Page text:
Farm notes: ammonium nitrate explosions


The Backstory: The ammonium nitrate explosions of Texas City and West, Texas

The explosion in Beirut is far from the first time something disastrous has happened as a result of ammonium nitrate being stored improperly.

Author: Bob Garcia-Buckalew


TEXAS, USA — The investigation is just beginning after a massive explosion in Beirut, Lebanon. At least 135 people have died and another 5,000 were hurt after about 2,700 tons of ammonium nitrate ignited inside a warehouse near the port.

The ammonium nitrate had been there for about six years – and investigators don't know why. However, this is far from the first time we've seen something disastrous happen when ammonium nitrate isn't stored properly.

The dock at Texas City, Texas, was experiencing prosperous times on Galveston Bay in 1947. Nearby, the growing town of 16,000 was home to many men who worked at chemical and petroleum plants that had sprouted up during World War II.

In mid-April of that year, a French freighter called Grandcamp arrived to take on a heavy load of ammonium nitrate fertilizer. But as longshoremen loaded bags in the ship, someone smelled smoke. A small fire had broken out deep inside.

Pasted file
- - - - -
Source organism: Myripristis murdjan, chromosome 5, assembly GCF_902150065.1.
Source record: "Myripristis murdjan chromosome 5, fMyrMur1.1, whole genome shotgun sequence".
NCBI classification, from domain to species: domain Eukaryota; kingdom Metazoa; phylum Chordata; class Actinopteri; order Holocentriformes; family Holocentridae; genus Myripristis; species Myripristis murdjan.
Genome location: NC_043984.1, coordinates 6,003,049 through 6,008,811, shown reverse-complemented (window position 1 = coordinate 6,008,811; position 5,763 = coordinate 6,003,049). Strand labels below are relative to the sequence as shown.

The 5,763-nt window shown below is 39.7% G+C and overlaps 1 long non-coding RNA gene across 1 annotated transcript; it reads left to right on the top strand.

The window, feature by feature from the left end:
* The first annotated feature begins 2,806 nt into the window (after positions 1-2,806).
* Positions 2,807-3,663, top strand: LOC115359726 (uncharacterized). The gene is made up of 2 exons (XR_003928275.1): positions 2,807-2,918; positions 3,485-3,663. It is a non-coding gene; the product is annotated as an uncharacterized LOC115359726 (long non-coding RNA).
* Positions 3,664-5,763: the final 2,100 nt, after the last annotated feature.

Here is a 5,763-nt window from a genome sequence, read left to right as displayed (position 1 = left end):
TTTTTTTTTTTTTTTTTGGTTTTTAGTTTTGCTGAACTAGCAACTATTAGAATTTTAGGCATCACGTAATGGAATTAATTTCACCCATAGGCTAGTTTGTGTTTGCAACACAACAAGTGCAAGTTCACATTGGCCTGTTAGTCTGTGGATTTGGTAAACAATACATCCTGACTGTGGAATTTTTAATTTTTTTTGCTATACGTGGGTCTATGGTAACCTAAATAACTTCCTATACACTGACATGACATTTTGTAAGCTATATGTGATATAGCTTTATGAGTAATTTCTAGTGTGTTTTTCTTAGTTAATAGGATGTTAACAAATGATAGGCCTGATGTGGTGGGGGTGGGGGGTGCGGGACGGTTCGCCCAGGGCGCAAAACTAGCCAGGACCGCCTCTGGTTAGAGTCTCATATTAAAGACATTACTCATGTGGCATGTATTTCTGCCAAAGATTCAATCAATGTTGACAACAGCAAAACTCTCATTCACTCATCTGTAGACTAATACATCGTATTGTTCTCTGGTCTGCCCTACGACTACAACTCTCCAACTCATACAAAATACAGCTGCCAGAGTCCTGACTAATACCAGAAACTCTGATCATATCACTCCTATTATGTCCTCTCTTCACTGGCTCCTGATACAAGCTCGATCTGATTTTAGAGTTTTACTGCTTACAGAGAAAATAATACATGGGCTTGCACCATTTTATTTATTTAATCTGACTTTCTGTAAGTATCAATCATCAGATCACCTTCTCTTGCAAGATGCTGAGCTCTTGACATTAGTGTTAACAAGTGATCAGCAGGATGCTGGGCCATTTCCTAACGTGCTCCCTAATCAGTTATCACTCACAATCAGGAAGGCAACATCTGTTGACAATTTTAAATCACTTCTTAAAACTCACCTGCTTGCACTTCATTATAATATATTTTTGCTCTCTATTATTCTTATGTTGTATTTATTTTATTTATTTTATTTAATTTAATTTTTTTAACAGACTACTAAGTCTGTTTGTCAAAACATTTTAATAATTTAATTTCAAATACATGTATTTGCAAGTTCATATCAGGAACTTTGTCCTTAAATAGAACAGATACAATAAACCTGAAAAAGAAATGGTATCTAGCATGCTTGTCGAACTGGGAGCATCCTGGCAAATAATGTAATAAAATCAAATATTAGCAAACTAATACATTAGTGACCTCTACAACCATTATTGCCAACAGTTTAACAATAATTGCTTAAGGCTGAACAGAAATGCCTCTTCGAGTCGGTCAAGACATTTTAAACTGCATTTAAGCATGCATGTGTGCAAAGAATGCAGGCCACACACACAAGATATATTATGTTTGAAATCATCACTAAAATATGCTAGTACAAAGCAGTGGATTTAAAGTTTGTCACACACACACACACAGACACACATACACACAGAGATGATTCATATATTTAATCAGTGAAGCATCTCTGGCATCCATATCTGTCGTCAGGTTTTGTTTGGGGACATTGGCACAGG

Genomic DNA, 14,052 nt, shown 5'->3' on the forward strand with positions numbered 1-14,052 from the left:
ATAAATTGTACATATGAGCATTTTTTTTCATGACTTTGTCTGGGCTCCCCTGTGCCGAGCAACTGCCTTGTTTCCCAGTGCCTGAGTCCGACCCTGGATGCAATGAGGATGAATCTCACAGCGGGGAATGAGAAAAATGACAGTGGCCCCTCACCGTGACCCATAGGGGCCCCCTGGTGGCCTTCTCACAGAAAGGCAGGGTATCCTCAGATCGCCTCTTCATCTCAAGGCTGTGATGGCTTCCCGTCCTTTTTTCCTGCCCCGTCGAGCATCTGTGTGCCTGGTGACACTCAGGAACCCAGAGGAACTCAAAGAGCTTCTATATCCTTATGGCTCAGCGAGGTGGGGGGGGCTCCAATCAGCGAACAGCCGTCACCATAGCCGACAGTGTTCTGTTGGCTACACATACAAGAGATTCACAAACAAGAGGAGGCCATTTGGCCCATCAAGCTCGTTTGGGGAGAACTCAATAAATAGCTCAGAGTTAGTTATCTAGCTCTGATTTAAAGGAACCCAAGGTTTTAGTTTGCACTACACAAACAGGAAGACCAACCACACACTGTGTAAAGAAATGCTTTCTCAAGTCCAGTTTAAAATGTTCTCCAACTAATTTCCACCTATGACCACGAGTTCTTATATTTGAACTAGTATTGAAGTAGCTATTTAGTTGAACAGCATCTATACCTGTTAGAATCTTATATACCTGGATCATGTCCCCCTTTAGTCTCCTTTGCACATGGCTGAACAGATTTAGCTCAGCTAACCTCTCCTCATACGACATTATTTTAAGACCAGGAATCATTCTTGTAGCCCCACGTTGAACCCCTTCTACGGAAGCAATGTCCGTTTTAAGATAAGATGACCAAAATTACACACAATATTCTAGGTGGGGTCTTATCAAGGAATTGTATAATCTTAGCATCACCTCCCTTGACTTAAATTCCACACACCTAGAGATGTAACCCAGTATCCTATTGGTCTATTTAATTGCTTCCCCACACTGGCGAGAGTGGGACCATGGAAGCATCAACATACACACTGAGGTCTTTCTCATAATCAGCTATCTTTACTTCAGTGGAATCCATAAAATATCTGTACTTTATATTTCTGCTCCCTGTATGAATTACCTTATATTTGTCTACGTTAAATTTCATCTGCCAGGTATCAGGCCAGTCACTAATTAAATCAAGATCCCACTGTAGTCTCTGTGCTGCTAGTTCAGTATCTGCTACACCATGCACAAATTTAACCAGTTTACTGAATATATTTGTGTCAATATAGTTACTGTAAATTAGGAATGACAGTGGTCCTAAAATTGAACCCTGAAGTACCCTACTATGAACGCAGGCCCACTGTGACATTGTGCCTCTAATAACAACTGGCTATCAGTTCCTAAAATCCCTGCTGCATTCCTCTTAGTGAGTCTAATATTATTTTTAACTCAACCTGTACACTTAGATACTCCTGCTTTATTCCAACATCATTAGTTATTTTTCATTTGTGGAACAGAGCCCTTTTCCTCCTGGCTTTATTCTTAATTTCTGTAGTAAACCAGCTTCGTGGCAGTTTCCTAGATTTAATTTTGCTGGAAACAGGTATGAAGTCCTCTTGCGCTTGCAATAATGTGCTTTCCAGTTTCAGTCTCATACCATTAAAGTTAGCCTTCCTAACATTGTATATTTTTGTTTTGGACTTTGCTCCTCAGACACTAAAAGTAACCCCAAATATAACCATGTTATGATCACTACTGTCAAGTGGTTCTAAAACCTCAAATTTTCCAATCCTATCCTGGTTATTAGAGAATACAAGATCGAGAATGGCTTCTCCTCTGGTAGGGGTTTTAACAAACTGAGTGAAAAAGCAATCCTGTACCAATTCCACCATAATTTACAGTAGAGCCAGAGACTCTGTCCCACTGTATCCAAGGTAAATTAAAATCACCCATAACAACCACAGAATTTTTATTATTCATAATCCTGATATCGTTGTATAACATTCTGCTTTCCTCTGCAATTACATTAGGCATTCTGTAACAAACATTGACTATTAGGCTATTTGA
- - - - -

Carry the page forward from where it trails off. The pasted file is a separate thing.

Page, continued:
As firefighters poured water on the ship, the captain ordered that steam be used to smother the fire, which created a brightly colored smoke that drew people to the dock to get a closer look.

Then, the inevitable happened: the ammonium nitrate exploded. The blast was so powerful, it was heard 250 miles away in Louisiana. Flaming debris ignited oil storage tanks and a chemical plant. 

No one knows how many died that day, but it is estimated to have been 500 to 600 people, most of them bystanders who had come to watch the fire. No identifiable traces were ever found of the 100 or so people who were closest to the blast.

In Texas City today, the twisted anchor of the Grandcamp is permanently on display in the city park and serves as a reminder of that terrible moment in history.

The Texas City explosion led to changes in how ammonium nitrate should be handled and created something new at the time: disaster planning. But 66 years later, another Texas town suffered from the devastating power of burning ammonium nitrate.

In 2013, 15 people died and hundreds were hurt when a fire inside the West, Texas, fertilizer plant near Waco exploded. Authorities determined that someone had deliberately set the fire at the plant, though no one has ever been arrested.

Texas City and West share a common bond over the tragic and devastating power of a chemical explosion – a bond residents of the two cities now share with the people of Beirut.